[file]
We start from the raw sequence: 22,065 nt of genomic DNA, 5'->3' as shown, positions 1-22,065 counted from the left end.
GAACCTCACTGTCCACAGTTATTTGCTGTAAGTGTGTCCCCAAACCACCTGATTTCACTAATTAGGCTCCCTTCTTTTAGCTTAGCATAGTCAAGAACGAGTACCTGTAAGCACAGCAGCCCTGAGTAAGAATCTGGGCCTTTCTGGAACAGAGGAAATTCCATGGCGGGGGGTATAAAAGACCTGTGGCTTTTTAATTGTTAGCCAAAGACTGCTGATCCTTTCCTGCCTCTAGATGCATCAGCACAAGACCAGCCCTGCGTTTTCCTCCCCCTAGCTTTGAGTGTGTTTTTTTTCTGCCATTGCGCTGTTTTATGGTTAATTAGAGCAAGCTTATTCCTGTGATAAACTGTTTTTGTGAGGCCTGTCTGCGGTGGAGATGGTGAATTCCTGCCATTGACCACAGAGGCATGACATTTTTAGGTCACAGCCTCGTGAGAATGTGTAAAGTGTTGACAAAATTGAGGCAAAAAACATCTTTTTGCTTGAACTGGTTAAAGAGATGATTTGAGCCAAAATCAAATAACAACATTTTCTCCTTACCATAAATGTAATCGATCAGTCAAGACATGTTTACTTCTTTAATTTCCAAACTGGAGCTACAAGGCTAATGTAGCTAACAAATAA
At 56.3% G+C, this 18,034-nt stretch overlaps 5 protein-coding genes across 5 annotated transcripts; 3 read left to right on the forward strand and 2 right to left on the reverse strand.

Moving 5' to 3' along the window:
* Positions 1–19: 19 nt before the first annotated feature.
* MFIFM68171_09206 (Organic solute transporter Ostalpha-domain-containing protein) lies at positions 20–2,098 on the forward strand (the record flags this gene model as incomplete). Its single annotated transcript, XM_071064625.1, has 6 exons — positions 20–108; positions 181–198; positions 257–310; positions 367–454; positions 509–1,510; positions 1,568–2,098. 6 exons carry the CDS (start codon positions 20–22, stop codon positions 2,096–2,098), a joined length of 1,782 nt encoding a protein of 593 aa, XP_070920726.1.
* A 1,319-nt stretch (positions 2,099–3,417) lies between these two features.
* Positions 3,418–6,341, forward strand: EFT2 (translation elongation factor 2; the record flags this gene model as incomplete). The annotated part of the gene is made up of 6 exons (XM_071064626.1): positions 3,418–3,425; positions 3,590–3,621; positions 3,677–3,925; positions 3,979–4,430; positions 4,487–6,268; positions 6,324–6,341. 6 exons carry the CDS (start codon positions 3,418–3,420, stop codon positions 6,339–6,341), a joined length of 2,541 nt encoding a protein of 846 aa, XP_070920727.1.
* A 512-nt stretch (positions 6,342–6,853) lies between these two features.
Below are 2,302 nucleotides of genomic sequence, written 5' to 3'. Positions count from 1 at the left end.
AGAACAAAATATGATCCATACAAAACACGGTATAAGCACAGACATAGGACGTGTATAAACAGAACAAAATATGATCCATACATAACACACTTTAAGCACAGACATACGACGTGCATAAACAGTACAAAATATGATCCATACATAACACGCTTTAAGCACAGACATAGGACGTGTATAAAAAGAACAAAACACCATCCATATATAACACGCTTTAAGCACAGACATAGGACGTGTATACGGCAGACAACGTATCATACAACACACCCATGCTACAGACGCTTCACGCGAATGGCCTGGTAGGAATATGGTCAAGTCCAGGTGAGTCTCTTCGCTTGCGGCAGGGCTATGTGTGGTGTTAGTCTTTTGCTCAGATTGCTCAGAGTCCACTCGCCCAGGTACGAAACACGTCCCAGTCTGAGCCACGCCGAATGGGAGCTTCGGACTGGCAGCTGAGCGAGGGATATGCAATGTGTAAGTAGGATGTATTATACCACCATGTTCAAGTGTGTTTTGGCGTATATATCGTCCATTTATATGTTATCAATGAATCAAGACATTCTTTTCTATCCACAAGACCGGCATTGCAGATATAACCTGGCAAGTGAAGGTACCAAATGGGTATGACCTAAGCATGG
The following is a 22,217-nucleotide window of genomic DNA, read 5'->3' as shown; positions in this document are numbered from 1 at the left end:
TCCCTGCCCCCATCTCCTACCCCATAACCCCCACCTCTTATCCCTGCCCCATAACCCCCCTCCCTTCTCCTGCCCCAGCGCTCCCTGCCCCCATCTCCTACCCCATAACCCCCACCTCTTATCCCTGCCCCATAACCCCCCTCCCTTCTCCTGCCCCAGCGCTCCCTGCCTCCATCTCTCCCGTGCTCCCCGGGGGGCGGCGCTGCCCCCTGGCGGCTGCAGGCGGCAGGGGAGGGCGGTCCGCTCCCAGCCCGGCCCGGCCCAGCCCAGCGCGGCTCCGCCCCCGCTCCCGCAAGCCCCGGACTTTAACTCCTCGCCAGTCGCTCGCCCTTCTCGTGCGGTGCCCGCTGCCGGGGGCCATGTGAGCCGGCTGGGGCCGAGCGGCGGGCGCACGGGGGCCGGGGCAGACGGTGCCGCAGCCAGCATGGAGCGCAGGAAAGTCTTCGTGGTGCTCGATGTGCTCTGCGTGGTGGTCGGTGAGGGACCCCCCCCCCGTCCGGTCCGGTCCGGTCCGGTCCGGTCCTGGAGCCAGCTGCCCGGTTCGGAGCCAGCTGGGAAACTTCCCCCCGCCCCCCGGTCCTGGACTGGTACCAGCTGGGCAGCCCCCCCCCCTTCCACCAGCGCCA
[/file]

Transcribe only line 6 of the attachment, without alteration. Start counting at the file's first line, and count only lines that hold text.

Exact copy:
* MFIFM68171_09206 (Organic solute transporter Ostalpha-domain-containing protein) lies at positions 20–2,098 on the forward strand (the record flags this gene model as incomplete). Its single annotated transcript, XM_071064625.1, has 6 exons — positions 20–108; positions 181–198; positions 257–310; positions 367–454; positions 509–1,510; positions 1,568–2,098. 6 exons carry the CDS (start codon positions 20–22, stop codon positions 2,096–2,098), a joined length of 1,782 nt encoding a protein of 593 aa, XP_070920726.1.